Campbell TC. Dietary protein, growth factors, and cancer. Am J Clin Nutr. 2007;85(6):1667.
      Ornish D, Weidner G, Fair WR, et al. Intensive lifestyle changes may affect the progression of prostate cancer. J Urol. 2005;174(3):1065-1069.
      Kleinberg DL, Wood TL, Furth PA, Lee AV. Growth hormone and insulin-like growth factor-I in the transition from normal mammary development to preneoplastic mammary lesions. Endocr Rev. 2009;30(1):51-74.
      Allen NE, Appleby PN, Davey GK, Kaaks R, Rinaldi S, Key TJ. The associations of diet with serum insulin-like growth factor I and its main binding proteins in 292 women meat-eaters, vegetarians, and vegans. Cancer Epidemiol Biomarkers Prev. 2002; 1(11):1441-1448.
      McCarty MF. Vegan proteins may reduce risk of cancer, obesity, and cardiovascular disease by promoting increased glucagon activity. Med Hypotheses. 1999;53(6):459-485.
      Cheers!

      Reply
  8. I had a gastric by-pass two years ago. I eat about anywhere from 600 to 700 calories a day. I am a healthy thriving adult female-age 50. I make sure that everything I eat has nutrient dense foods. I make sure that every bite of food I put in n my mouth has protein in it along with some kind of positive nutrients(vitamins/minerals) in it. I get about 45 grams of protein a day and use NO protein powders! It in s very doable on a vegan diet.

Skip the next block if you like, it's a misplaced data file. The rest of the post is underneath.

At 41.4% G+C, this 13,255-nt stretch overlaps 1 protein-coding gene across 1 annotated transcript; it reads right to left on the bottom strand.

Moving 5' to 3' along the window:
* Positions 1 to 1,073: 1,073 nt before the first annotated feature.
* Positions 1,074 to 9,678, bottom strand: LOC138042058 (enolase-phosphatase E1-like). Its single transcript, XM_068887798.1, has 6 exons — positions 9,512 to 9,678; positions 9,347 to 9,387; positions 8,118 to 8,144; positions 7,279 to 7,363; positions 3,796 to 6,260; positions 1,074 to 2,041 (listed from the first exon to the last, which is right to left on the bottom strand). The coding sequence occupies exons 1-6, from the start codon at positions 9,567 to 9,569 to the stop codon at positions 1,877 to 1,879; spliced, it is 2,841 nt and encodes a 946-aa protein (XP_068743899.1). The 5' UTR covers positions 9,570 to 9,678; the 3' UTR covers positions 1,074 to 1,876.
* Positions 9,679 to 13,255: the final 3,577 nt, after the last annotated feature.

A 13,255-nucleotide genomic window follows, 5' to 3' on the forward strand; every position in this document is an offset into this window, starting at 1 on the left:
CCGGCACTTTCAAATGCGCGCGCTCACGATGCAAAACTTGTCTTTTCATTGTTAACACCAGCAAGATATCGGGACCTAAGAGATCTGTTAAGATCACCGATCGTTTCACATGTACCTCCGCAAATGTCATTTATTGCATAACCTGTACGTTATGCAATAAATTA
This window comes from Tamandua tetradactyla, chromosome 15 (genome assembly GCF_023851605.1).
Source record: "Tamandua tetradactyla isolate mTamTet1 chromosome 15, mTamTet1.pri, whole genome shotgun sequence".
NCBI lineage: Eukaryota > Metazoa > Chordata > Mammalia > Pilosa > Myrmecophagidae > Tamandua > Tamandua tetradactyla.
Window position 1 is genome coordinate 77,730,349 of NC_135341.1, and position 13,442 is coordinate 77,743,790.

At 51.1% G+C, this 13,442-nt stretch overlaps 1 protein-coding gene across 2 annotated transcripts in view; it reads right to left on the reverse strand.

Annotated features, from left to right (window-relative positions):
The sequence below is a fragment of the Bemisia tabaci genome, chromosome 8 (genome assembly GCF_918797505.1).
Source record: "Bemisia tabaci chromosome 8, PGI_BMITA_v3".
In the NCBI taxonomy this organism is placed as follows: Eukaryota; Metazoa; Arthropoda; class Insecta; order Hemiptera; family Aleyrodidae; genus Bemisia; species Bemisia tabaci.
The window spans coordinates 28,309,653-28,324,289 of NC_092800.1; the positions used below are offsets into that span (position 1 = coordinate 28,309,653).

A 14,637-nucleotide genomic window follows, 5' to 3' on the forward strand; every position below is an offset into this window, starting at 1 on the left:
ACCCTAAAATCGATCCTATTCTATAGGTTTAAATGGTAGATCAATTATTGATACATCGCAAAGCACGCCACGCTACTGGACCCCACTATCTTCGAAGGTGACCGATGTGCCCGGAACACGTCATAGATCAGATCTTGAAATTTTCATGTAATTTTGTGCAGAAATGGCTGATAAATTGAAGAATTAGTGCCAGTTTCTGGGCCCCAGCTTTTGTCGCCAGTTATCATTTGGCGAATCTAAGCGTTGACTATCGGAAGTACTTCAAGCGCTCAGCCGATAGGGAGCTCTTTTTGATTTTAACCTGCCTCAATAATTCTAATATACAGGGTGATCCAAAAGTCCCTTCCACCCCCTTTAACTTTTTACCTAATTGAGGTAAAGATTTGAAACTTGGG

Reply
  9. Thanks for the article.
    I’m from Brazil and a regularly go to the gym. There are many people often talk about getting protein eatting meat, chicken, protein shake (like whey protein) and when you tell you are searching for plant proteins everybody said that you are wrong.
    Here are a lot of types of fruits and vegetables! It´s very easy and cheap to be a vegetarian or vegan here.

    Reply